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  • Nuccio Bertone and his team created some of the most important cars of the last century

    A great discoverer of talent

    Luca Ciferri
    Automotive News Europe

    Giuseppe "Nuccio" Bertone was not a designer, though he claimed to have styled a number of one-off cars in his early years with the family company. But the drawings, he said, were lost in a fire during World War II.

    After the war, Nuccio became chief executive of Carrozzeria Bertone and called upon professional designers to run the styling center.

    Bertone and his team created some of the most important cars of the last century. He may have been the greatest nurturer of design talent in history.

    His first chief designer was Franco Scaglione, a man who was already a well-known before joining Bertone. He was followed by Giorgetto Giugiaro and Marcello Gandini. The two young talents discovered by Nuccio later achieved international fame. Giugiaro was a charter member of the European Automotive Hall of Fame in 2000.

    But no matter who worked for him, Nuccio was never completely satisfied with a new car. He left the drawing board to professional designers, but admitted that "many times I drove their pencils."

    Nuccio's typical approach to any design discussion: "I am pretty satisfied with the final results. Well, nothing is perfect. For example, I have been fighting with my designers about..."

    His memory for detail was legendary -- not only for design elements of all cars all over the world, but also for the names of the people he dealt with during nearly 60 years running Carrozzeria Bertone.

    Born in Turin on July 4, 1912, Giuseppe Bertone was nicknamed Nuccio. His father Giovanni founded Carrozzeria Bertone in 1914 after working as a carriage wheel-maker. Nuccio entered the family business while in his early twenties. Step-by-step, he transformed the small family workshop into a manufacturer of prototypes with an integrated design house. The company he built was able to assist car manufacturers with styling, models, engineering, prototype construction and production of up to 20,000 cars a year.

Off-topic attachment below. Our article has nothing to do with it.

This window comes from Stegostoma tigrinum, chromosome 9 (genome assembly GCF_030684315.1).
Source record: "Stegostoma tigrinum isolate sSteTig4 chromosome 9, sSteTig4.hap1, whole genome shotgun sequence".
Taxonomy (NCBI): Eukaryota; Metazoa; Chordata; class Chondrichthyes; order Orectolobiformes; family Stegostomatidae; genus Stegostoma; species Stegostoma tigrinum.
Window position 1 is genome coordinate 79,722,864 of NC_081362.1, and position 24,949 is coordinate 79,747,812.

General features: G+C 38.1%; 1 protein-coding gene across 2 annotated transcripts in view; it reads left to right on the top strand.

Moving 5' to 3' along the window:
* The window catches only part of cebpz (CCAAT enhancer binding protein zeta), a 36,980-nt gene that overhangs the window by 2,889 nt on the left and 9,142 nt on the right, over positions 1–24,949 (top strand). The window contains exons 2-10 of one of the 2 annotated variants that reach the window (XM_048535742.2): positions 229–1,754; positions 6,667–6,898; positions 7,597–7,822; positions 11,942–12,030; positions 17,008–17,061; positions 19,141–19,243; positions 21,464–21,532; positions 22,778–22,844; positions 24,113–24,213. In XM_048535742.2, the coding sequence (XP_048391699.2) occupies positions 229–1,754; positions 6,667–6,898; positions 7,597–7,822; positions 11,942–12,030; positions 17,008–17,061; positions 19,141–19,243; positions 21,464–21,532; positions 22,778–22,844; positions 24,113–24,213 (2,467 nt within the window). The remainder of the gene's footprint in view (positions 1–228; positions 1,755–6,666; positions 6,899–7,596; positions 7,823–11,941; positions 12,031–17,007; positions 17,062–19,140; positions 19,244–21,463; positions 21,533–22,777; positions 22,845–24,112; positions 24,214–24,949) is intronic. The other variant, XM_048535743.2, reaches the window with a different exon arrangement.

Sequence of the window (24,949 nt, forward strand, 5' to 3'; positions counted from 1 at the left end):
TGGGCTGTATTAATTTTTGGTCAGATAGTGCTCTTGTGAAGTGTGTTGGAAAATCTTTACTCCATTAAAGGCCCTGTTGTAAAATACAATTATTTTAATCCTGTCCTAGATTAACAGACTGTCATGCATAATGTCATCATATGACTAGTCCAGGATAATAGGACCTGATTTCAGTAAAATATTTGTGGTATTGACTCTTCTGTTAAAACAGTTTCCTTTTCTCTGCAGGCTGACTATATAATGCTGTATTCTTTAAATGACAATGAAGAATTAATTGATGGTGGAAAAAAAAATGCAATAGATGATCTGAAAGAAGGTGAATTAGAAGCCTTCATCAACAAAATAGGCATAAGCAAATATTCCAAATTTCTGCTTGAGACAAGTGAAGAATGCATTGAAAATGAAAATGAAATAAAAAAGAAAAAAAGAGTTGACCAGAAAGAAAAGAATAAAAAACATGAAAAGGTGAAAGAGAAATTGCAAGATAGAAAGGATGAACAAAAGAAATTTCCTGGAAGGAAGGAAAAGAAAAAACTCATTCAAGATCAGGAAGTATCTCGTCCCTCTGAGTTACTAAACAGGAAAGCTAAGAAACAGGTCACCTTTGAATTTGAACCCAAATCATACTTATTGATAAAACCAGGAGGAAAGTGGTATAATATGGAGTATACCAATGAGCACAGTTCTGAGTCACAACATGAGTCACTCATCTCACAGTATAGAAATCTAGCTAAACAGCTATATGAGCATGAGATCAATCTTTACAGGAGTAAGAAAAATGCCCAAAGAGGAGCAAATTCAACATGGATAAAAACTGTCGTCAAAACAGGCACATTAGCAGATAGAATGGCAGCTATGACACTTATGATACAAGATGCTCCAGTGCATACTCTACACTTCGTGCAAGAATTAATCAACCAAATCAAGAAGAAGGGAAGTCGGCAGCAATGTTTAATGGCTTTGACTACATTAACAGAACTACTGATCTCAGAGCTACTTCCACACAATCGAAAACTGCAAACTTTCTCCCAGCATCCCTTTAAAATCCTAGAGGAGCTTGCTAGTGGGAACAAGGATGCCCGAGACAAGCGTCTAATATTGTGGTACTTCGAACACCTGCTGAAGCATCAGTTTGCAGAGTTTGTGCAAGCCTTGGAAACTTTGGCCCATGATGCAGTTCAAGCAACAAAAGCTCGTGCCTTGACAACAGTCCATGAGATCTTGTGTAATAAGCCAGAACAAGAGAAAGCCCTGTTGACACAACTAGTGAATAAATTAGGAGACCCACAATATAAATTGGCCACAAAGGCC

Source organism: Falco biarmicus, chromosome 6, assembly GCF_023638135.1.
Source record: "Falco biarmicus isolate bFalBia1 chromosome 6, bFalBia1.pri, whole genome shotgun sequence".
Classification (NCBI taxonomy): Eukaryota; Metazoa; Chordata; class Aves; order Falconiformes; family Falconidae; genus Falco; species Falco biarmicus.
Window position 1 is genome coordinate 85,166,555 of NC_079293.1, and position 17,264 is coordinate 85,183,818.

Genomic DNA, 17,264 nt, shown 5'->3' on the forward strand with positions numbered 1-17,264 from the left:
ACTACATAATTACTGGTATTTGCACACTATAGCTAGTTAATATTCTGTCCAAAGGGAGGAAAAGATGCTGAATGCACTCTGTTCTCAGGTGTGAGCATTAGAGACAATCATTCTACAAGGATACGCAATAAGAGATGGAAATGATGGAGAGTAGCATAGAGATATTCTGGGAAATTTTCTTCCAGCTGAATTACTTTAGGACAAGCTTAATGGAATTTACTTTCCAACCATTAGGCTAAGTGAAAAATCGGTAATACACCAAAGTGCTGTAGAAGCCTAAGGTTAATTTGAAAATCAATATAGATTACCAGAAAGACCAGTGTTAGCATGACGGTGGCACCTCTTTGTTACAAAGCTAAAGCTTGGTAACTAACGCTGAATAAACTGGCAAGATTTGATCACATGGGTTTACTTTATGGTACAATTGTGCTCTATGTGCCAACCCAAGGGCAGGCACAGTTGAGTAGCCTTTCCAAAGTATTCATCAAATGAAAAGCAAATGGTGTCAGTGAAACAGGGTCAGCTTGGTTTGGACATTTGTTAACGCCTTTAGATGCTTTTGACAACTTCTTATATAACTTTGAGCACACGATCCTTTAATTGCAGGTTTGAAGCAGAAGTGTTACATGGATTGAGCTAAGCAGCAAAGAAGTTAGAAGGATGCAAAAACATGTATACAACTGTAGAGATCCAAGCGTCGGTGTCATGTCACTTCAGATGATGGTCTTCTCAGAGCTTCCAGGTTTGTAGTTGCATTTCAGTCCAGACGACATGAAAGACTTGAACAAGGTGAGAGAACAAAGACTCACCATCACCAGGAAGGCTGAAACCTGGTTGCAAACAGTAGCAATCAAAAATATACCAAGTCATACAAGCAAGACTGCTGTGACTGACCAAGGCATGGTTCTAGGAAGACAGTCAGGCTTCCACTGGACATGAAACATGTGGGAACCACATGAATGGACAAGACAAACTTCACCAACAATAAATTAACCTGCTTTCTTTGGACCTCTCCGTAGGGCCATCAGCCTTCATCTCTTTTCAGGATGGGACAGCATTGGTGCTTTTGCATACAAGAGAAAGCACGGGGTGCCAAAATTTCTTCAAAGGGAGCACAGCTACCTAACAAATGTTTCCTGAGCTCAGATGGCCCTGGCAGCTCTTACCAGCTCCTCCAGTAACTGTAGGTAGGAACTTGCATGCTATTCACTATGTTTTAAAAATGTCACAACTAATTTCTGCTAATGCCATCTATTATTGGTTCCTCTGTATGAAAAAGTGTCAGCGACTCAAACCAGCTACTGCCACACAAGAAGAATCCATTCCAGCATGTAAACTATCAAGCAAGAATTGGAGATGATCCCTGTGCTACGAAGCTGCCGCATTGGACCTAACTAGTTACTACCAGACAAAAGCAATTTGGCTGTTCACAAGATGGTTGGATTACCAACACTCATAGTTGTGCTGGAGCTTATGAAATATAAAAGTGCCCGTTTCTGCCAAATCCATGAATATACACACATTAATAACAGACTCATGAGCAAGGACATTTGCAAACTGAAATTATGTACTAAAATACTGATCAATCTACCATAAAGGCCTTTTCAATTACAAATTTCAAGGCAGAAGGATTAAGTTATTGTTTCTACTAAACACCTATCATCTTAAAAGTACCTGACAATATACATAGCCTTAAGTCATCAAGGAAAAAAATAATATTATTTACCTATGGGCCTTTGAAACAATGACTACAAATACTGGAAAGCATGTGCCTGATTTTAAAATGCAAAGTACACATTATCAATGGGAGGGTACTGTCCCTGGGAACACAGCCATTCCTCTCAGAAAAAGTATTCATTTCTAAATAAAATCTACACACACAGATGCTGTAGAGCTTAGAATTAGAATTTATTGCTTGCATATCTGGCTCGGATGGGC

Under Nuccio's guidance, Carrozzeria Bertone produced numerous landmark sports cars, including the Lamborghini Miura, Espada and Countach; the Alfa Romeo Giulietta Sprint and Montreal; the Iso Grifo; Lancia Stratos; Fiat 850 Spider and the Dino Coupe.

    The Bertone stylists also designed several high-volume cars, including the Daewoo Espero, Simca 1200S Coupe, Volvo 780 Coupe and the Citroen BX, ZX, Xantia, XM and Berlingo.

    Hundreds of influential show cars came out of Nuccio's studio. Among them were the Alfa BAT trio in the1950s and the Testudo, Carabo, Ramarro, Emotion and Karisma in later years.

    On the production side, the Alfa Romeo Giulietta Sprint, originally conceived as a limited run of 500 units, became a huge success. Bertone built 40,000 units. The company also produced 140,000 units of the Fiat 850 Spider and 180,000 Fiat X1/9 spiders, which was remarkably successful in the USA.

    If Nuccio had a regret it was Ferrari.

    "They have always been with Pininfarina and I never tried to disturb them," he once said. "We made a couple of one-off units on the 250 GT chassis and a production car, the 308 GTB4. I would have liked to have done more for Ferrari."

    He was also disappointed with how things turned out at Lamborghini.

    "It was a great company which suffered many, many troubles over the years," he said. "But in the good times we made great cars with them."

    Despite his advancing age, Nuccio Bertone continued to be involved in the day-to-day operations, particularly on the design side. He would visit the design center in Caprie, northwest of Turin, often on Saturday mornings, "so as not to disturb the designers." But on Monday morning the designers found on their drawing boards Nuccio's observations and suggestions for every proposal.

    His last public appearance was in April 1996 at the Turin Motor show. He died in Turin on February 25, 1997 at the age of 82.